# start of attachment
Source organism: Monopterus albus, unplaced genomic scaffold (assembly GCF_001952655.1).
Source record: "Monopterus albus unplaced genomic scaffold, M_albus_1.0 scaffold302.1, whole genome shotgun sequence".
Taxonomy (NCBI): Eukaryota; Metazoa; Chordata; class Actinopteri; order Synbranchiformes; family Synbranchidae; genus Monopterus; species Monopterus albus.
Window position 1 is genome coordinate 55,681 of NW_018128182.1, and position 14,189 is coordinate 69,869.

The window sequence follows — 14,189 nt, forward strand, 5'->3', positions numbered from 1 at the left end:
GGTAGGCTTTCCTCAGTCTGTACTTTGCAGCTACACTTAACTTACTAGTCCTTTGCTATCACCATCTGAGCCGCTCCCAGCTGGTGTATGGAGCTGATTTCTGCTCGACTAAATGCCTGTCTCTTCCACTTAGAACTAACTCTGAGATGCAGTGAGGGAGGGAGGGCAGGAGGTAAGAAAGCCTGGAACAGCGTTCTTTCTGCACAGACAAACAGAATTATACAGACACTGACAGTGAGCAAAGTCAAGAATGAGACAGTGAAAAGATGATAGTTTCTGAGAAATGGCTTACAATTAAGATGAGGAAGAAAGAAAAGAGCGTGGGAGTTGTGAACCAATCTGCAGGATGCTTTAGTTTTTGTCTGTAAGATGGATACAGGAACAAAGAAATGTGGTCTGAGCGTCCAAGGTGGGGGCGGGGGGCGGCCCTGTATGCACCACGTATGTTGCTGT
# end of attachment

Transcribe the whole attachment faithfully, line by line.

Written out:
Source organism: Monopterus albus, unplaced genomic scaffold (assembly GCF_001952655.1).
Source record: "Monopterus albus unplaced genomic scaffold, M_albus_1.0 scaffold302.1, whole genome shotgun sequence".
Taxonomy (NCBI): Eukaryota; Metazoa; Chordata; class Actinopteri; order Synbranchiformes; family Synbranchidae; genus Monopterus; species Monopterus albus.
Window position 1 is genome coordinate 55,681 of NW_018128182.1, and position 14,189 is coordinate 69,869.

The window sequence follows — 14,189 nt, forward strand, 5'->3', positions numbered from 1 at the left end:
GGTAGGCTTTCCTCAGTCTGTACTTTGCAGCTACACTTAACTTACTAGTCCTTTGCTATCACCATCTGAGCCGCTCCCAGCTGGTGTATGGAGCTGATTTCTGCTCGACTAAATGCCTGTCTCTTCCACTTAGAACTAACTCTGAGATGCAGTGAGGGAGGGAGGGCAGGAGGTAAGAAAGCCTGGAACAGCGTTCTTTCTGCACAGACAAACAGAATTATACAGACACTGACAGTGAGCAAAGTCAAGAATGAGACAGTGAAAAGATGATAGTTTCTGAGAAATGGCTTACAATTAAGATGAGGAAGAAAGAAAAGAGCGTGGGAGTTGTGAACCAATCTGCAGGATGCTTTAGTTTTTGTCTGTAAGATGGATACAGGAACAAAGAAATGTGGTCTGAGCGTCCAAGGTGGGGGCGGGGGGCGGCCCTGTATGCACCACGTATGTTGCTGT